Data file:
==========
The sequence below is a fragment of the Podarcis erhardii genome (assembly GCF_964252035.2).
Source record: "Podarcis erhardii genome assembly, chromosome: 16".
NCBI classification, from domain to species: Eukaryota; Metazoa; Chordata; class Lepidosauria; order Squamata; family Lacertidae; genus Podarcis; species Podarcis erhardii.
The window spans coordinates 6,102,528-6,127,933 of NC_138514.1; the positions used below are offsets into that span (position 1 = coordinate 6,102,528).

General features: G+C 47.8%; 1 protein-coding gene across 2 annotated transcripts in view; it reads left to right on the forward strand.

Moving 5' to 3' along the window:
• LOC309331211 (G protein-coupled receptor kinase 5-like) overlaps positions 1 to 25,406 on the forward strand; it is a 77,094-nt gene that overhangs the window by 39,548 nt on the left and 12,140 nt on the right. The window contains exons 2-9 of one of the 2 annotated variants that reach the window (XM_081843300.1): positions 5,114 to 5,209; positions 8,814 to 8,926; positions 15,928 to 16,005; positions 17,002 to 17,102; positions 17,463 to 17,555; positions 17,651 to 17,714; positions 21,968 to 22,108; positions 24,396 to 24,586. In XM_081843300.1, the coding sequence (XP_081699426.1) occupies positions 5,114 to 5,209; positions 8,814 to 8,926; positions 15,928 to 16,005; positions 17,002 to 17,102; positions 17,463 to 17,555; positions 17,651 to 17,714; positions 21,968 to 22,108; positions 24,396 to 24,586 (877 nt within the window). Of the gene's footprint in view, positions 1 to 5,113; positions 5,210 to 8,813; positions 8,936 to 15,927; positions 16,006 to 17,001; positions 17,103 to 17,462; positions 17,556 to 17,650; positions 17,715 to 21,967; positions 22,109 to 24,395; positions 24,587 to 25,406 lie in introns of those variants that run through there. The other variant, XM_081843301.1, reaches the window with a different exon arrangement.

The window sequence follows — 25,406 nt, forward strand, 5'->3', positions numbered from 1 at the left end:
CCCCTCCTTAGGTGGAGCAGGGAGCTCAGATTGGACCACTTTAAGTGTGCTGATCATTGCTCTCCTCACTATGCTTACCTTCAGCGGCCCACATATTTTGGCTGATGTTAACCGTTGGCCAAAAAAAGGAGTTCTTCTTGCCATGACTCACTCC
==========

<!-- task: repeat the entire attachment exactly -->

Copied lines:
The sequence below is a fragment of the Podarcis erhardii genome (assembly GCF_964252035.2).
Source record: "Podarcis erhardii genome assembly, chromosome: 16".
NCBI classification, from domain to species: Eukaryota; Metazoa; Chordata; class Lepidosauria; order Squamata; family Lacertidae; genus Podarcis; species Podarcis erhardii.
The window spans coordinates 6,102,528-6,127,933 of NC_138514.1; the positions used below are offsets into that span (position 1 = coordinate 6,102,528).

General features: G+C 47.8%; 1 protein-coding gene across 2 annotated transcripts in view; it reads left to right on the forward strand.

Moving 5' to 3' along the window:
• LOC309331211 (G protein-coupled receptor kinase 5-like) overlaps positions 1 to 25,406 on the forward strand; it is a 77,094-nt gene that overhangs the window by 39,548 nt on the left and 12,140 nt on the right. The window contains exons 2-9 of one of the 2 annotated variants that reach the window (XM_081843300.1): positions 5,114 to 5,209; positions 8,814 to 8,926; positions 15,928 to 16,005; positions 17,002 to 17,102; positions 17,463 to 17,555; positions 17,651 to 17,714; positions 21,968 to 22,108; positions 24,396 to 24,586. In XM_081843300.1, the coding sequence (XP_081699426.1) occupies positions 5,114 to 5,209; positions 8,814 to 8,926; positions 15,928 to 16,005; positions 17,002 to 17,102; positions 17,463 to 17,555; positions 17,651 to 17,714; positions 21,968 to 22,108; positions 24,396 to 24,586 (877 nt within the window). Of the gene's footprint in view, positions 1 to 5,113; positions 5,210 to 8,813; positions 8,936 to 15,927; positions 16,006 to 17,001; positions 17,103 to 17,462; positions 17,556 to 17,650; positions 17,715 to 21,967; positions 22,109 to 24,395; positions 24,587 to 25,406 lie in introns of those variants that run through there. The other variant, XM_081843301.1, reaches the window with a different exon arrangement.

The window sequence follows — 25,406 nt, forward strand, 5'->3', positions numbered from 1 at the left end:
CCCCTCCTTAGGTGGAGCAGGGAGCTCAGATTGGACCACTTTAAGTGTGCTGATCATTGCTCTCCTCACTATGCTTACCTTCAGCGGCCCACATATTTTGGCTGATGTTAACCGTTGGCCAAAAAAAGGAGTTCTTCTTGCCATGACTCACTCC